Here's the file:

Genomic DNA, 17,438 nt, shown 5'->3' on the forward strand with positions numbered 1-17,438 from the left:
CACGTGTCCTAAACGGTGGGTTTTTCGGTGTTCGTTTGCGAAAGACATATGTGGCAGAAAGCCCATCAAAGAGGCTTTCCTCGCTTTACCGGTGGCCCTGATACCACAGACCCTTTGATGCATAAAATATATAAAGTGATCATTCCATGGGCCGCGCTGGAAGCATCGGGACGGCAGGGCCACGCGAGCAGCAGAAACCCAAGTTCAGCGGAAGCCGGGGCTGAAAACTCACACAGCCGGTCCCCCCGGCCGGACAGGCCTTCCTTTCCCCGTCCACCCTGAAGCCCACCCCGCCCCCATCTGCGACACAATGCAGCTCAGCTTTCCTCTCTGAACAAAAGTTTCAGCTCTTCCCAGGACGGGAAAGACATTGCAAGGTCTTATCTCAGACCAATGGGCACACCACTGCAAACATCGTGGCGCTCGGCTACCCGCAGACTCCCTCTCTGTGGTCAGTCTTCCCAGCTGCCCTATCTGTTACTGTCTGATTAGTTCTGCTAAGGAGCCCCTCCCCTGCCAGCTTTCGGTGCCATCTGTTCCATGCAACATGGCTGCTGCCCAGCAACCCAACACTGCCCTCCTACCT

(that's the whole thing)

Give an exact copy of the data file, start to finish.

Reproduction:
Genomic DNA, 17,438 nt, shown 5'->3' on the forward strand with positions numbered 1-17,438 from the left:
CACGTGTCCTAAACGGTGGGTTTTTCGGTGTTCGTTTGCGAAAGACATATGTGGCAGAAAGCCCATCAAAGAGGCTTTCCTCGCTTTACCGGTGGCCCTGATACCACAGACCCTTTGATGCATAAAATATATAAAGTGATCATTCCATGGGCCGCGCTGGAAGCATCGGGACGGCAGGGCCACGCGAGCAGCAGAAACCCAAGTTCAGCGGAAGCCGGGGCTGAAAACTCACACAGCCGGTCCCCCCGGCCGGACAGGCCTTCCTTTCCCCGTCCACCCTGAAGCCCACCCCGCCCCCATCTGCGACACAATGCAGCTCAGCTTTCCTCTCTGAACAAAAGTTTCAGCTCTTCCCAGGACGGGAAAGACATTGCAAGGTCTTATCTCAGACCAATGGGCACACCACTGCAAACATCGTGGCGCTCGGCTACCCGCAGACTCCCTCTCTGTGGTCAGTCTTCCCAGCTGCCCTATCTGTTACTGTCTGATTAGTTCTGCTAAGGAGCCCCTCCCCTGCCAGCTTTCGGTGCCATCTGTTCCATGCAACATGGCTGCTGCCCAGCAACCCAACACTGCCCTCCTACCT